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August 25, 2011

New poll brings bad news for Republicans

  • -6 Obama’s net favorability, as of this month
  • -7 The Democratic Party’s favorability
  • -25 The Republican Party’s favorability source

» Why no love for the GOP? Over the last six months, everybody—Obama, Democrats, and Republicans—has seen a net drop in their approval ratings, but Republicans are clearly the most hated of the bunch. This is probably due to a combination of factors: Paul Ryan’s budget proposal, Scott Walker’s anti-union antics in Wisconsin, and the GOP’s handling of the debt ceiling debate were all high-profile issues that attracted (mostly) negative attention to the GOP. Whatever the cause, there’s one thing we can glean from these results: Democrats seem to be out-messaging Republicans in 2011. Whether or not this can carry Obama to reelection amidst a horrible economy remains to be seen.

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23:58 // 3 years ago
August 17, 2011
Maybe it shows that voters indicated they deserved more time to let their voice be heard on such an important piece of legislation.
Wisconsin State Sen. Jim Holperin • Discussing the reasons he felt he and fellow State Sen. Robert Wirch got to keep their seats last night after facing a recall over the controversial anti-union legislation that led to an earlier set of recalls that cost two Republicans their seats. The final tally? Republicans now have a 17-16 majority in the state senate — less than what Democrats wanted, but enough to make Republicans take notice. source (viafollow)
10:36 // 3 years ago
July 21, 2011

Democrat survives recall attempt in Wisconsin

Wisconsin Republicans’ quixotic attempt to recall Democratic state senators has gotten off to a bad start: State Sen. David Hansen was easily re-elected in today’s recall election, defeating his opponent by a 2:1 margin. Hansen is the first of nine WI State Senators facing recall attempts (three Democrats, six Republicans).The recalls were first initiated by Democrats hoping to punish Republicans for supporting Scott Walker’s anti-union bill last Spring. Republicans, out of a combination of boredom and petulance, responded by launching their own recall petitions against Democrats who opposed the bill. source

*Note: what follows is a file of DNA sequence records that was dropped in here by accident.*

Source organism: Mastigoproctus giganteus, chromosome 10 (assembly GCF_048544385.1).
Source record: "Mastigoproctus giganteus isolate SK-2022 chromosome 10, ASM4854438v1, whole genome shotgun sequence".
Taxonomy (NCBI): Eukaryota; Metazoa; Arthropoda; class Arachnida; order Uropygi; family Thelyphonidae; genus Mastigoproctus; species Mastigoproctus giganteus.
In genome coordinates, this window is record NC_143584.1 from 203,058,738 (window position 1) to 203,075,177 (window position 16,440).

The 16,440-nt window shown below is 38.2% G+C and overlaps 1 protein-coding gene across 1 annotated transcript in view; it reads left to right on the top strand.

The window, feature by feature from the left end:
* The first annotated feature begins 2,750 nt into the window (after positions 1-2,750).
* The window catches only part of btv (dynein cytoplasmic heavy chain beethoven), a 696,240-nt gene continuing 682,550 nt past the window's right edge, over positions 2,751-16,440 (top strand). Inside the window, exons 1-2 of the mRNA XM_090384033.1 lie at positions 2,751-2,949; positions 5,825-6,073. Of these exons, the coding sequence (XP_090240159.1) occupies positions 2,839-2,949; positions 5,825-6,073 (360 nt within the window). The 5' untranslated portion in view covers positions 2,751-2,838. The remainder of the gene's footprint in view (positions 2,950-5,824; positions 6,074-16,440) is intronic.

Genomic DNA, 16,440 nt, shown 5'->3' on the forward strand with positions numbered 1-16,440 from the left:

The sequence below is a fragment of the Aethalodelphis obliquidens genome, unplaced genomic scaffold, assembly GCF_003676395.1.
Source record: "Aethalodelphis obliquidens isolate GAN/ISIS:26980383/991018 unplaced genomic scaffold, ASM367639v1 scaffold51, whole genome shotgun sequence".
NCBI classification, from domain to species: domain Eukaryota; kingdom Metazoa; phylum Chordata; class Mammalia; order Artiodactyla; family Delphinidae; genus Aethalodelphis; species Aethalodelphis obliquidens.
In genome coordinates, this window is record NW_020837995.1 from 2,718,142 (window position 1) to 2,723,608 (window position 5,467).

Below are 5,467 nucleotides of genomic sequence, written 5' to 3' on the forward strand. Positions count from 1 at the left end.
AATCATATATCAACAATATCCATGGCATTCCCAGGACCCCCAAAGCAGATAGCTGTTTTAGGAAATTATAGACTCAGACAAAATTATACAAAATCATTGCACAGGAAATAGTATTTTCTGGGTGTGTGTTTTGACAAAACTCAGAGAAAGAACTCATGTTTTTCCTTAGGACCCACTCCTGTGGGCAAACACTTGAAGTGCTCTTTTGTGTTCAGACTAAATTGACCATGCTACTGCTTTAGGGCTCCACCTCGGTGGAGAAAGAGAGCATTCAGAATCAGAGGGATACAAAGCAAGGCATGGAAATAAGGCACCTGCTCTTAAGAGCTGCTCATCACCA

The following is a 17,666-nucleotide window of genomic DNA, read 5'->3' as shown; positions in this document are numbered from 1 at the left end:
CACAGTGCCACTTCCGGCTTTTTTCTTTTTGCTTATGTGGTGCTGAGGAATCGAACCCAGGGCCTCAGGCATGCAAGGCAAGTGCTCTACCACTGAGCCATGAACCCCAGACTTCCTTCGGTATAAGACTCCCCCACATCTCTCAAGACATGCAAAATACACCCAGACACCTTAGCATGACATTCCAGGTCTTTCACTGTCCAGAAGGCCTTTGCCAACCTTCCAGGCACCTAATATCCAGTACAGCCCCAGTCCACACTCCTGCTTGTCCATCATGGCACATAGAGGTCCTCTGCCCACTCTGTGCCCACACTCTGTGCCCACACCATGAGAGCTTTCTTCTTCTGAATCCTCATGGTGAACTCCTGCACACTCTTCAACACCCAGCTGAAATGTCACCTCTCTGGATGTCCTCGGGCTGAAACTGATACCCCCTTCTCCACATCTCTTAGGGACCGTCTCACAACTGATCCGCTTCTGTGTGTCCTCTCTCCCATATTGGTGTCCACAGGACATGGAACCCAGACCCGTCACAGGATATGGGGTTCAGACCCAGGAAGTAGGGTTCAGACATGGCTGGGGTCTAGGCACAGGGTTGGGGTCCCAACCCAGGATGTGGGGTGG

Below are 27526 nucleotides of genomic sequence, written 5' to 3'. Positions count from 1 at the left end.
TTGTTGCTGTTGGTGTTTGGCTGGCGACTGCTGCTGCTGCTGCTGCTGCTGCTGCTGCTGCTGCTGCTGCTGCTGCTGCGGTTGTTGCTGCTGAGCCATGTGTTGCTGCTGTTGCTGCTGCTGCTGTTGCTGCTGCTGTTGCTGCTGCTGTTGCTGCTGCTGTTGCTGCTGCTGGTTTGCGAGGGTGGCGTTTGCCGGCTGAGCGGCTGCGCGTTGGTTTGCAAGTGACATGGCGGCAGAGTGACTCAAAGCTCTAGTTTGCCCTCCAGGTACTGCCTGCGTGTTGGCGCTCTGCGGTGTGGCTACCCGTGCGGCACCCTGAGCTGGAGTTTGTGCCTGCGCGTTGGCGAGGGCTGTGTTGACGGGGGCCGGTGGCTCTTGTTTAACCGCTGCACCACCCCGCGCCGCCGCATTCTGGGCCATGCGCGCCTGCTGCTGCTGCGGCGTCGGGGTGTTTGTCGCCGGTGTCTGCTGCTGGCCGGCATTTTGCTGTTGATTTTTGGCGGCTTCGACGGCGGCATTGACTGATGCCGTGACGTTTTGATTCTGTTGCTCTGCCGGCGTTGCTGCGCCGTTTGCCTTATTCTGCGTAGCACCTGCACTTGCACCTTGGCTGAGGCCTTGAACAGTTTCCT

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0:31 // 3 years ago
July 18, 2011

A quick-ish update on the Wisconsin situation

  • plan Democrats in Wisconsin are pushing hard to recall Governor Scott Walker for the draconian anti-union bill he pushed through the legislature this past Spring.
  • problem The recall election could fall on the same day as the GOP presidential primary, ensuring a large Republican turnout and possibly carrying Walker to safety. source

The Details: Stick with us here. In order to recall Walker, Democrats need to gather around 540,000 signatures (that number being 25% of the total votes cast for Governor last year); once this process starts, they’ll have sixty days to hit that target. If and when they do, state election officials will likely schedule the recall on the same day as the next major statewide election. The question is: When should Democratic operatives start gathering signatures?

  • on the one hand…This fall, recall elections against several state senators (of both parties) will have wrapped up. Some Democrats want to ride that momentum directly into the signature-gathering process, ensuring that they’re able to collect enough. The thing is, if they do it within that timeframe, the recall will most likely fall on the same day as the GOP presidential primary.
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  • on the other hand…Democrats could also wait longer to gather signatures, timing it so that the recall falls the same day Obama faces re-election. This would result in a much higher voter turnout for Democrats. However, Walker’s anti-union antics may have faded from the public consciousness by then, jeopardizing the Democrats’ ability to get enough signatures.